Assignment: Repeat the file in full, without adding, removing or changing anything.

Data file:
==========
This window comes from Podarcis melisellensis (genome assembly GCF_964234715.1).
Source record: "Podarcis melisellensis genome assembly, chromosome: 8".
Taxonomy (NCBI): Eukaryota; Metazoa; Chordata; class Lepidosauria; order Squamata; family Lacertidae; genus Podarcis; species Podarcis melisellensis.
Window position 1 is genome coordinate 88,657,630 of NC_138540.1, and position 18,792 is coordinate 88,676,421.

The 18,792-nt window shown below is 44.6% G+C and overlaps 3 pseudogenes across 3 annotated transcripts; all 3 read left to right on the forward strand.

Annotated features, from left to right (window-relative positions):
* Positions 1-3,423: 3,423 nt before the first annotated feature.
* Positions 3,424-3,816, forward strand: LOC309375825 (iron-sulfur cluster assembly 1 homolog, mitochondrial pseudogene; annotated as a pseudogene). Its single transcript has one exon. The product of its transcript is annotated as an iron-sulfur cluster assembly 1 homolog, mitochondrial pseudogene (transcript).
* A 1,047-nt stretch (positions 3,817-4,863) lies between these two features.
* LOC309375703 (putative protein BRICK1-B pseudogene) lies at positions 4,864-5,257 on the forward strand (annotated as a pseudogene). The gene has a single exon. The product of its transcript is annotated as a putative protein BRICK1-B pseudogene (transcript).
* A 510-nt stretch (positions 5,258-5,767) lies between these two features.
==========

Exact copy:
This window comes from Podarcis melisellensis (genome assembly GCF_964234715.1).
Source record: "Podarcis melisellensis genome assembly, chromosome: 8".
Taxonomy (NCBI): Eukaryota; Metazoa; Chordata; class Lepidosauria; order Squamata; family Lacertidae; genus Podarcis; species Podarcis melisellensis.
Window position 1 is genome coordinate 88,657,630 of NC_138540.1, and position 18,792 is coordinate 88,676,421.

The 18,792-nt window shown below is 44.6% G+C and overlaps 3 pseudogenes across 3 annotated transcripts; all 3 read left to right on the forward strand.

Annotated features, from left to right (window-relative positions):
* Positions 1-3,423: 3,423 nt before the first annotated feature.
* Positions 3,424-3,816, forward strand: LOC309375825 (iron-sulfur cluster assembly 1 homolog, mitochondrial pseudogene; annotated as a pseudogene). Its single transcript has one exon. The product of its transcript is annotated as an iron-sulfur cluster assembly 1 homolog, mitochondrial pseudogene (transcript).
* A 1,047-nt stretch (positions 3,817-4,863) lies between these two features.
* LOC309375703 (putative protein BRICK1-B pseudogene) lies at positions 4,864-5,257 on the forward strand (annotated as a pseudogene). The gene has a single exon. The product of its transcript is annotated as a putative protein BRICK1-B pseudogene (transcript).
* A 510-nt stretch (positions 5,258-5,767) lies between these two features.